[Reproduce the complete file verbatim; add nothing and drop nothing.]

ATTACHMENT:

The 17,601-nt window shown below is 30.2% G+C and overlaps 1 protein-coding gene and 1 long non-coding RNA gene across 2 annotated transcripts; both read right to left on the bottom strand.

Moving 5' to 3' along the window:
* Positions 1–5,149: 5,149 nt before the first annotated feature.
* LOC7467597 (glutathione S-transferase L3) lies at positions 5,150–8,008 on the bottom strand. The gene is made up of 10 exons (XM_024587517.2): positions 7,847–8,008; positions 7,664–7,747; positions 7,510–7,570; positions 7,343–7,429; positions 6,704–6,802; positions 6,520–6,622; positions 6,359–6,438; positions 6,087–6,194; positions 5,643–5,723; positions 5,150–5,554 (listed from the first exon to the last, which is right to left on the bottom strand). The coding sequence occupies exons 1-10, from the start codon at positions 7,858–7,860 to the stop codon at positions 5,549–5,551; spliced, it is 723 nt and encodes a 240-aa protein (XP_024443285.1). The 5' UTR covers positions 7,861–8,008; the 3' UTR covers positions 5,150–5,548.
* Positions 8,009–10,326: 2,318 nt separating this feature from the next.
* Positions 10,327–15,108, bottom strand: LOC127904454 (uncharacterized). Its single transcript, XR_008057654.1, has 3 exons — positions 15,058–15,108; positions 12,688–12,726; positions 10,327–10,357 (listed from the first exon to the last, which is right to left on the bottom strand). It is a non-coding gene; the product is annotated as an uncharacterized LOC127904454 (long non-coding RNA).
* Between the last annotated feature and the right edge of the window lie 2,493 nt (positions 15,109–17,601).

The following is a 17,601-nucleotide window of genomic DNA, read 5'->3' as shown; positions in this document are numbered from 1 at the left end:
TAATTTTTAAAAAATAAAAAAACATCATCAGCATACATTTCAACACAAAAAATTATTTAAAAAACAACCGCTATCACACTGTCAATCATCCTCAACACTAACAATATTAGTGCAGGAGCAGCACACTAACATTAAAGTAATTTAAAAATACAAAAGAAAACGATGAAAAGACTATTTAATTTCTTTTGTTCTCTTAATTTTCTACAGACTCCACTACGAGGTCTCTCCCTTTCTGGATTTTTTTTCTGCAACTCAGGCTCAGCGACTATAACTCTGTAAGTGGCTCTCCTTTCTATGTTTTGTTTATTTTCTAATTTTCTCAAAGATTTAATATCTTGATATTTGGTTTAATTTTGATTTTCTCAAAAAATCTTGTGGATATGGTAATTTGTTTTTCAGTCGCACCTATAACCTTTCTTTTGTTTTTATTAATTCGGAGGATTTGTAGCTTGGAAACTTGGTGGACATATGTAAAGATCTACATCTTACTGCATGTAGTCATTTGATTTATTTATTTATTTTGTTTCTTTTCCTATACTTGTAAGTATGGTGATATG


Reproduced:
The 17,601-nt window shown below is 30.2% G+C and overlaps 1 protein-coding gene and 1 long non-coding RNA gene across 2 annotated transcripts; both read right to left on the bottom strand.

Moving 5' to 3' along the window:
* Positions 1–5,149: 5,149 nt before the first annotated feature.
* LOC7467597 (glutathione S-transferase L3) lies at positions 5,150–8,008 on the bottom strand. The gene is made up of 10 exons (XM_024587517.2): positions 7,847–8,008; positions 7,664–7,747; positions 7,510–7,570; positions 7,343–7,429; positions 6,704–6,802; positions 6,520–6,622; positions 6,359–6,438; positions 6,087–6,194; positions 5,643–5,723; positions 5,150–5,554 (listed from the first exon to the last, which is right to left on the bottom strand). The coding sequence occupies exons 1-10, from the start codon at positions 7,858–7,860 to the stop codon at positions 5,549–5,551; spliced, it is 723 nt and encodes a 240-aa protein (XP_024443285.1). The 5' UTR covers positions 7,861–8,008; the 3' UTR covers positions 5,150–5,548.
* Positions 8,009–10,326: 2,318 nt separating this feature from the next.
* Positions 10,327–15,108, bottom strand: LOC127904454 (uncharacterized). Its single transcript, XR_008057654.1, has 3 exons — positions 15,058–15,108; positions 12,688–12,726; positions 10,327–10,357 (listed from the first exon to the last, which is right to left on the bottom strand). It is a non-coding gene; the product is annotated as an uncharacterized LOC127904454 (long non-coding RNA).
* Between the last annotated feature and the right edge of the window lie 2,493 nt (positions 15,109–17,601).

The following is a 17,601-nucleotide window of genomic DNA, read 5'->3' as shown; positions in this document are numbered from 1 at the left end:
TAATTTTTAAAAAATAAAAAAACATCATCAGCATACATTTCAACACAAAAAATTATTTAAAAAACAACCGCTATCACACTGTCAATCATCCTCAACACTAACAATATTAGTGCAGGAGCAGCACACTAACATTAAAGTAATTTAAAAATACAAAAGAAAACGATGAAAAGACTATTTAATTTCTTTTGTTCTCTTAATTTTCTACAGACTCCACTACGAGGTCTCTCCCTTTCTGGATTTTTTTTCTGCAACTCAGGCTCAGCGACTATAACTCTGTAAGTGGCTCTCCTTTCTATGTTTTGTTTATTTTCTAATTTTCTCAAAGATTTAATATCTTGATATTTGGTTTAATTTTGATTTTCTCAAAAAATCTTGTGGATATGGTAATTTGTTTTTCAGTCGCACCTATAACCTTTCTTTTGTTTTTATTAATTCGGAGGATTTGTAGCTTGGAAACTTGGTGGACATATGTAAAGATCTACATCTTACTGCATGTAGTCATTTGATTTATTTATTTATTTTGTTTCTTTTCCTATACTTGTAAGTATGGTGATATG